The African Centre for the Constructive Resolution of Disputes (ACCORD) has published a Policy & Practice Brief (PPB) on the upcoming election in Nigeria. Co-authored by J. Shola Omotola, a Senior Lecturer in political science and public administration at Redeemer's...

27-03-2015 in Knowledge Production

ACCORD host launch of Professor Wiseman Nkuhlu biography

On 24th March 2014 ACCORD hosted the launch of Professor Wiseman Nkuhlu's biography, entitled "A Life of Purpose". The book follows Professor Nkuhlu's memorable path from student activist, to Robben Island prisoner at 19, to becoming South Africa's first black...

26-03-2015 in Trustees

ACCORD Trustee Ambassador Modise recognized at the inaugural Ubuntu Awards

On 14 February 2015 ACCORD Trustee H.E. Ambassador Billy Modise, was one of the recipients of the Ubuntu Lifetime Achiever Award, presented at the inaugural Ubuntu Awards ceremony hosted by the South African Department of International Relations and Cooperation (DIRCO)...

12-03-2015 in Trustees

Peacebuilding in Africa: evolving challenges, responses and new thinking

From the 23th to the 25th of February 2015, the African Centre for the Constructive Resolution of Disputes (ACCORD) was represented at a conference hosted by Wilton Park in the United Kingdom, organized under the theme of 'Peacebuilding in Africa:...

12-03-2015 in Peacebuilding

TfP/ACCORD participate in expert workshop on impact of peacekeeping training on peace and security in West Africa

The Training for Peace in Africa (TfP) Programme at ACCORD (TfP/ACCORD) participated in an Expert workshop on Impact of Peacekeeping Training on Peace and Security in West Africa. The workshop forms part of a research on peacekeeping training which was...

10-03-2015 in Peacekeeping

Lesotho elections the topic of discussion at recent ACCORD internal staff seminar

On 26 February 2015, two days before the general elections that took place in the Kingdom of Lesotho, the African Centre for the Constructive Resolution of Disputes (ACCORD) hosted an internal staff seminar where Thulisa Ndlela, Programme Officer in the...

06-03-2015 in Knowledge Production

TfP/ACCORD supports African Regional Consultation Seminar on UN Peace Operations Review

The UN Secretary-General Ban Ki Moon established a 17 member High-Level Independent Panel in October 2014 to undertake an assessment of the state of UN peace operations, and the emerging operational needs of the future" 'Understanding the relationship between the...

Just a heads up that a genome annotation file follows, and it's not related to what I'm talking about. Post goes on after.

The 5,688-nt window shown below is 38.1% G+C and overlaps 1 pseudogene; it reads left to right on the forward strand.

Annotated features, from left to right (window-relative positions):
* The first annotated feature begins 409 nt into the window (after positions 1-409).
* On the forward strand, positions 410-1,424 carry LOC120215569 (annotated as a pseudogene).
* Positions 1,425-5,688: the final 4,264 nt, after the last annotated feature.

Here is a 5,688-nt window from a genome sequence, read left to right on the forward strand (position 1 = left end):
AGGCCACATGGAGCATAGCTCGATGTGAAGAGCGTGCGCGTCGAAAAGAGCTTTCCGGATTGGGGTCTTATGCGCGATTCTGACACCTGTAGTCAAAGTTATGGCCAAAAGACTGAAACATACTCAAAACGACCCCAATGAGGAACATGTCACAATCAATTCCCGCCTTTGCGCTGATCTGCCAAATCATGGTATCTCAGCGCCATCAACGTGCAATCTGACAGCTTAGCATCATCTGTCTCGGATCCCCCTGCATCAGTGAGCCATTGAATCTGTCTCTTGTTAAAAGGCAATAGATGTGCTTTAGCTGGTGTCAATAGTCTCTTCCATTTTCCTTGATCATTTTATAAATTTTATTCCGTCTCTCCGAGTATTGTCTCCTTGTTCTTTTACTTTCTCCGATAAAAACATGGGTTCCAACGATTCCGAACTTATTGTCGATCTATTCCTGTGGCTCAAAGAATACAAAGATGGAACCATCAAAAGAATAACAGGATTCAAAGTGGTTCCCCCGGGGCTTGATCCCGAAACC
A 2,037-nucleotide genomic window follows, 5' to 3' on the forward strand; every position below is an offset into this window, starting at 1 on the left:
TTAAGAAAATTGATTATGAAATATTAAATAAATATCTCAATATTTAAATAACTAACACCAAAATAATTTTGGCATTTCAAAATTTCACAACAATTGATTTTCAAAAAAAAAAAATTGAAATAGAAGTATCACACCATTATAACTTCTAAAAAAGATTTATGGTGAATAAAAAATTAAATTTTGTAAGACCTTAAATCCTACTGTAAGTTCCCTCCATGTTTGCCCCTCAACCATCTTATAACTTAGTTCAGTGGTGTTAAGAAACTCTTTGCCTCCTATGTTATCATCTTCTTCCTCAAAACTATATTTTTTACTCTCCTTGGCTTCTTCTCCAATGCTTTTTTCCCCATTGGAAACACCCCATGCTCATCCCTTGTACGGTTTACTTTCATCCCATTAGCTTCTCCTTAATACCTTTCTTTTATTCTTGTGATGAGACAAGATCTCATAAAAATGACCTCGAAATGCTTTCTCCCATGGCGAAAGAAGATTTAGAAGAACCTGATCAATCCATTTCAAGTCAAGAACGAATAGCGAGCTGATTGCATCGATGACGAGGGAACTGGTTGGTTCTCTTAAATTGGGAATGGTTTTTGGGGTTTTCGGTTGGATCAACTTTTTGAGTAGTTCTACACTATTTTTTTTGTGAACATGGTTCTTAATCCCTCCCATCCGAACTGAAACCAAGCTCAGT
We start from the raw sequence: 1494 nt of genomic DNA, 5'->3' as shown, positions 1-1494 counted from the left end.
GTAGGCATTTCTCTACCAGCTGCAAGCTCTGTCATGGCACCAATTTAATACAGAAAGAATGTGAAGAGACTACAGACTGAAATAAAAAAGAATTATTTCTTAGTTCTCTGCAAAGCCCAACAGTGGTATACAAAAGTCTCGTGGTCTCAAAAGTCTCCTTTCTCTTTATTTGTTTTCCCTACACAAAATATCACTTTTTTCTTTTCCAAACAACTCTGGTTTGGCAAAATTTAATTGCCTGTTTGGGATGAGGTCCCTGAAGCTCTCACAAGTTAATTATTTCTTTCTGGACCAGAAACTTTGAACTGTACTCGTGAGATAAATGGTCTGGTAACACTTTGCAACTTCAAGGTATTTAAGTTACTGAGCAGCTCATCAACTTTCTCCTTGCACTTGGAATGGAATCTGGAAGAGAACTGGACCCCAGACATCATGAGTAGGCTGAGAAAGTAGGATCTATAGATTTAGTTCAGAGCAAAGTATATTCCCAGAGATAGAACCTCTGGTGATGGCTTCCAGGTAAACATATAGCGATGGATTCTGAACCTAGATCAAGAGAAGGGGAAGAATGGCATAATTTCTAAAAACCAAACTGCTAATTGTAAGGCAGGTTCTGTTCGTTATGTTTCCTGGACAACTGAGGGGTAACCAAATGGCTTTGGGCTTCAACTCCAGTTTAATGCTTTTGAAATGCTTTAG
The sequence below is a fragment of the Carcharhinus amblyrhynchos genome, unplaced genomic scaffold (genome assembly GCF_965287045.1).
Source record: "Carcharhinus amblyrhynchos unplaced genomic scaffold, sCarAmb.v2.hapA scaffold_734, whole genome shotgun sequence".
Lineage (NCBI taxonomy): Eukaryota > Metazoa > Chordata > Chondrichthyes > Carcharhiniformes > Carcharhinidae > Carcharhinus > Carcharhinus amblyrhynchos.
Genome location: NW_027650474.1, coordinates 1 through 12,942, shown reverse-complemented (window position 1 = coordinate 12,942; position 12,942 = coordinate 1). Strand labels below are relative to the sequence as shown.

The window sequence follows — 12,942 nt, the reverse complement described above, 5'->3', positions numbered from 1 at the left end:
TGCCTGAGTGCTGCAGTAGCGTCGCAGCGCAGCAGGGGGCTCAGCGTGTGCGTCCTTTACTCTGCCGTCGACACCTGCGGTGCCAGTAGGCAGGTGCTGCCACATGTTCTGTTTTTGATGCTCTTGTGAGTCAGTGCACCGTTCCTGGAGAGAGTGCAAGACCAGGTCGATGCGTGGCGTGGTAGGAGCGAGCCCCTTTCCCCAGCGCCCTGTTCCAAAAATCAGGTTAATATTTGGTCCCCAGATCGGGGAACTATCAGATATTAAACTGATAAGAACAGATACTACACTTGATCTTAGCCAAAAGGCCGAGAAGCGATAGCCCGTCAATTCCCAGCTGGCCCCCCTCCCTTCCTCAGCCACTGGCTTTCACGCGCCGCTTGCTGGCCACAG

06-03-2015 in Peacekeeping

ACCORD discuss gender normative frameworks and nuanced challenges to gender parity and empowerment in Africa ahead of International Women's Day

Broad discussion and debate on the nuanced challenges to the achievement of gender parity and women's empowerment in Africa characterised an Internal Staff Seminar (ISS) recently hosted at the Durban offices of the African Centre for the Constructive Resolution of...

06-03-2015 in Women

ACCORD hosts senior official from SA Department of International Relations & Cooperation

On Friday 20 February 2015, ACCORD hosted Ms Maud Dlomo, Deputy Director General (DDG) for Training, Research and Development at the South African Department of International Relations and Cooperation (DIRCO) for a visit to ACCORD House in Durban, South Africa.

23-02-2015 in General

ACCORD/TfP co-hosts experts’ roundtable on developing a Conduct and Discipline Framework for the AU PSOs

Since its establishment, the AU has played an increased and expanded role in addressing conflicts in the African Continent, including in Darfur, Burundi, Mali, the Central Africa Republic and Somalia. As part of its intervention, the AU has developed policies...

20-02-2015 in Peacekeeping

ACCORD's Executive Director participates in World Bank forum on fragility, conflict and violence

Increasing recognition of the relationships and dynamics between state fragility, conflict and violence now positions these issues amongst the central foci of conflict and development practitioners worldwide. It is in this light that ACCORD's Founder and Executive Director participated in...

20-02-2015 in Executive

Advancing an African peacebuilding agenda

From the 11th to the 12th of February 2015, the African Centre for the Constructive Resolution of Disputes (ACCORD) was represented at a conference hosted by the Institute of Security Studies in Pretoria, South Africa, organized under the theme of...

20-02-2015 in Peacebuilding

Report on the Fourth International Africa Peace and Conflict Resolution Conference published by ACCORD

The African Centre for the Constructive Resolution of Disputes (ACCORD), in partnership with the Center for African Peace and Conflict Resolution (CAPCR) at California State University, Sacramento, have published a report on the proceedings of the Fourth International Africa Peace...

16-02-2015 in Knowledge Production